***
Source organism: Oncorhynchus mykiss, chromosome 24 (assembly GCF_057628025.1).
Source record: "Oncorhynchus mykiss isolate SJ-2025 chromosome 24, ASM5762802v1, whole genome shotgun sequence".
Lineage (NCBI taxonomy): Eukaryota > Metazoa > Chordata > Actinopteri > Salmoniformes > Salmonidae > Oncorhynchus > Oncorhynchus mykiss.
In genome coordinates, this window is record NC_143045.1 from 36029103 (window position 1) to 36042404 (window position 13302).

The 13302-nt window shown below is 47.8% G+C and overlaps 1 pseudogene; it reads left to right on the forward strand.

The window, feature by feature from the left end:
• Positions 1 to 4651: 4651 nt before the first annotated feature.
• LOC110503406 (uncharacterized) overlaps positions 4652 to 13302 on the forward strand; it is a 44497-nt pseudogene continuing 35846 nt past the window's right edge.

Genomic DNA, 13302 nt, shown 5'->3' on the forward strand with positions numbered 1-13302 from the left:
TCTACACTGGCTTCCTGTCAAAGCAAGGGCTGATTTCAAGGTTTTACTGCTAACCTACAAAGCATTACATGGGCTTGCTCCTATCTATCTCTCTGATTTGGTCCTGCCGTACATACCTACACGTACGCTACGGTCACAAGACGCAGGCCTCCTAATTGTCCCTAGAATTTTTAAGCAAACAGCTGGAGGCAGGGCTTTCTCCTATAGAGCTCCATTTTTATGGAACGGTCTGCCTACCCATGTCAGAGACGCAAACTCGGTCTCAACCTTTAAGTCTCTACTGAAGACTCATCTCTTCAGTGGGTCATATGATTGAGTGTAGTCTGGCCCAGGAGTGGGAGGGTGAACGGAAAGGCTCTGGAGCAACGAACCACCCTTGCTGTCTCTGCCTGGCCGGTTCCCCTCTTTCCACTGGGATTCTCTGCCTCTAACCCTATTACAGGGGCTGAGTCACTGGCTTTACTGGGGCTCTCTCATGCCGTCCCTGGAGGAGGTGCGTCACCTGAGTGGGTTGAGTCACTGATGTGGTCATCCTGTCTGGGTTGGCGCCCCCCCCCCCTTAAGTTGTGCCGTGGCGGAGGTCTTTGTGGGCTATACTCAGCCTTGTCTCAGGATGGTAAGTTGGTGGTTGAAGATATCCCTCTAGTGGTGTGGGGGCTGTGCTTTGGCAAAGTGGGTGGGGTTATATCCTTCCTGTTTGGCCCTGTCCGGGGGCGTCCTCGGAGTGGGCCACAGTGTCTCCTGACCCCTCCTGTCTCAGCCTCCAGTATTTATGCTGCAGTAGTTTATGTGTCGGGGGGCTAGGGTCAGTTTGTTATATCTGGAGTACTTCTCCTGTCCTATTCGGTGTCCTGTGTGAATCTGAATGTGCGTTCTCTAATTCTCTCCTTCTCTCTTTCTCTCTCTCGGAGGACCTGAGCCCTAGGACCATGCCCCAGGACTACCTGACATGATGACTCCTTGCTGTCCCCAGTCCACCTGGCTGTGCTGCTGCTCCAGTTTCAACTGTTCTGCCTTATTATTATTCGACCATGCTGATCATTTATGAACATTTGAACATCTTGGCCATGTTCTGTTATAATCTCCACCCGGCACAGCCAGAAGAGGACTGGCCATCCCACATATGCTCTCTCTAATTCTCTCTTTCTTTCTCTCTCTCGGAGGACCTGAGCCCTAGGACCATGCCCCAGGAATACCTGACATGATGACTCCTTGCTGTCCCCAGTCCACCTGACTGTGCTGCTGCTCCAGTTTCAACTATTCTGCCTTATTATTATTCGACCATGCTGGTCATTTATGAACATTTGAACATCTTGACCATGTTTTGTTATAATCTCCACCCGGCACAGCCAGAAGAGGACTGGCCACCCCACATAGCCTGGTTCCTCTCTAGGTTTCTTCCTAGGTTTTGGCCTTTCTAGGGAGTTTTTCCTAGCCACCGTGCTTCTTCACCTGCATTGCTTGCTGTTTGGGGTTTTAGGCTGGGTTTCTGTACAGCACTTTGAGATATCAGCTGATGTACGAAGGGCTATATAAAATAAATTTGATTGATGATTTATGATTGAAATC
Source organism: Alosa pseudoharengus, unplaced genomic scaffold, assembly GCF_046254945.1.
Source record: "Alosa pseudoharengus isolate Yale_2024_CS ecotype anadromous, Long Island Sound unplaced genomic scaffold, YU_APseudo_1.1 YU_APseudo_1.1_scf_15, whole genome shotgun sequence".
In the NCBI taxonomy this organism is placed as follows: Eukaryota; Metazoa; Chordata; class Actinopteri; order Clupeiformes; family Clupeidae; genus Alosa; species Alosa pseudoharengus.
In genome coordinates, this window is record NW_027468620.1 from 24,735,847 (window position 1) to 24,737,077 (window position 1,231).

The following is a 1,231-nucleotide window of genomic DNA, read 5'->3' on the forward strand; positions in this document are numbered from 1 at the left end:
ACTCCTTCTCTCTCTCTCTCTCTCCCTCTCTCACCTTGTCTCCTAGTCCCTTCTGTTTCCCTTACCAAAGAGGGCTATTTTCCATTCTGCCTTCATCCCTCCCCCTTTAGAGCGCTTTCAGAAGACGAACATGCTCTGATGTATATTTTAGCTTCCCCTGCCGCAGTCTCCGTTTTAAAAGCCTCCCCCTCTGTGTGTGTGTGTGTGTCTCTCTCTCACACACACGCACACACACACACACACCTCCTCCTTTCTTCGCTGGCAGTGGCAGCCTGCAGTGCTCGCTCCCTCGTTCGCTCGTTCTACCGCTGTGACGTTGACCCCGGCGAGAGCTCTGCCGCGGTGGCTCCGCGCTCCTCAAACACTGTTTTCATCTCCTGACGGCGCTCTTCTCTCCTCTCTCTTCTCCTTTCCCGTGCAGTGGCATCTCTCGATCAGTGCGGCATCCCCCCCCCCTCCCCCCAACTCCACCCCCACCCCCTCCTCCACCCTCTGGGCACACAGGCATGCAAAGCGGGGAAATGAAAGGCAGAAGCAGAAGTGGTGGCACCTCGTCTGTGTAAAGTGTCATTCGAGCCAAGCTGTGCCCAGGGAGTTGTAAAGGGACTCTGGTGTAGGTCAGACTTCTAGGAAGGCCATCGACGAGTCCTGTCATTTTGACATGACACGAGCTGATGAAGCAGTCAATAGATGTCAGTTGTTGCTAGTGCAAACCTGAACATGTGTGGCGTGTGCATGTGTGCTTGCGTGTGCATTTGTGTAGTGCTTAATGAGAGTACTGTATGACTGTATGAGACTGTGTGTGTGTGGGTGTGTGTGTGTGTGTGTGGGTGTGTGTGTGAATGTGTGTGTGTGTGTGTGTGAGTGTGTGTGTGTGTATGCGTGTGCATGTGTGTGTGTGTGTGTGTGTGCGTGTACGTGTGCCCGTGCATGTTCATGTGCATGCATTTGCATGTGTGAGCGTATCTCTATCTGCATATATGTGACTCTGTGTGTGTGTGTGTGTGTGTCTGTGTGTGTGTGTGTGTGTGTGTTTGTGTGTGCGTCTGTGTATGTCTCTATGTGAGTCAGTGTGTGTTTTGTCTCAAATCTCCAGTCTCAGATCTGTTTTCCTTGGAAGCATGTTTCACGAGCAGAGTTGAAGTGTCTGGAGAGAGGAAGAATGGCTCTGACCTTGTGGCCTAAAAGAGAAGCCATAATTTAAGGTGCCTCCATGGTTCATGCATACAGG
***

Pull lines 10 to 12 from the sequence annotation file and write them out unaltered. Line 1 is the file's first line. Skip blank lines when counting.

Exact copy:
TCTACACTGGCTTCCTGTCAAAGCAAGGGCTGATTTCAAGGTTTTACTGCTAACCTACAAAGCATTACATGGGCTTGCTCCTATCTATCTCTCTGATTTGGTCCTGCCGTACATACCTACACGTACGCTACGGTCACAAGACGCAGGCCTCCTAATTGTCCCTAGAATTTTTAAGCAAACAGCTGGAGGCAGGGCTTTCTCCTATAGAGCTCCATTTTTATGGAACGGTCTGCCTACCCATGTCAGAGACGCAAACTCGGTCTCAACCTTTAAGTCTCTACTGAAGACTCATCTCTTCAGTGGGTCATATGATTGAGTGTAGTCTGGCCCAGGAGTGGGAGGGTGAACGGAAAGGCTCTGGAGCAACGAACCACCCTTGCTGTCTCTGCCTGGCCGGTTCCCCTCTTTCCACTGGGATTCTCTGCCTCTAACCCTATTACAGGGGCTGAGTCACTGGCTTTACTGGGGCTCTCTCATGCCGTCCCTGGAGGAGGTGCGTCACCTGAGTGGGTTGAGTCACTGATGTGGTCATCCTGTCTGGGTTGGCGCCCCCCCCCCCTTAAGTTGTGCCGTGGCGGAGGTCTTTGTGGGCTATACTCAGCCTTGTCTCAGGATGGTAAGTTGGTGGTTGAAGATATCCCTCTAGTGGTGTGGGGGCTGTGCTTTGGCAAAGTGGGTGGGGTTATATCCTTCCTGTTTGGCCCTGTCCGGGGGCGTCCTCGGAGTGGGCCACAGTGTCTCCTGACCCCTCCTGTCTCAGCCTCCAGTATTTATGCTGCAGTAGTTTATGTGTCGGGGGGCTAGGGTCAGTTTGTTATATCTGGAGTACTTCTCCTGTCCTATTCGGTGTCCTGTGTGAATCTGAATGTGCGTTCTCTAATTCTCTCCTTCTCTCTTTCTCTCTCTCGGAGGACCTGAGCCCTAGGACCATGCCCCAGGACTACCTGACATGATGACTCCTTGCTGTCCCCAGTCCACCTGGCTGTGCTGCTGCTCCAGTTTCAACTGTTCTGCCTTATTATTATTCGACCATGCTGATCATTTATGAACATTTGAACATCTTGGCCATGTTCTGTTATAATCTCCACCCGGCACAGCCAGAAGAGGACTGGCCATCCCACATATGCTCTCTCTAATTCTCTCTTTCTTTCTCTCTCTCGGAGGACCTGAGCCCTAGGACCATGCCCCAGGAATACCTGACATGATGACTCCTTGCTGTCCCCAGTCCACCTGACTGTGCTGCTGCTCCAGTTTCAACTATTCTGCCTTATTATTATTCGACCATGCTGGTCATTTATGAACATTTGAACATCTTGACCATGTTTTGTTATAATCTCCACCCGGCACAGCCAGAAGAGGACTGGCCACCCCACATAGCCTGGTTCCTCTCTAGGTTTCTTCCTAGGTTTTGGCCTTTCTAGGGAGTTTTTCCTAGCCACCGTGCTTCTTCACCTGCATTGCTTGCTGTTTGGGGTTTTAGGCTGGGTTTCTGTACAGCACTTTGAGATATCAGCTGATGTACGAAGGGCTATATAAAATAAATTTGATTGATGATTTATGATTGAAATC
Source organism: Alosa pseudoharengus, unplaced genomic scaffold, assembly GCF_046254945.1.
Source record: "Alosa pseudoharengus isolate Yale_2024_CS ecotype anadromous, Long Island Sound unplaced genomic scaffold, YU_APseudo_1.1 YU_APseudo_1.1_scf_15, whole genome shotgun sequence".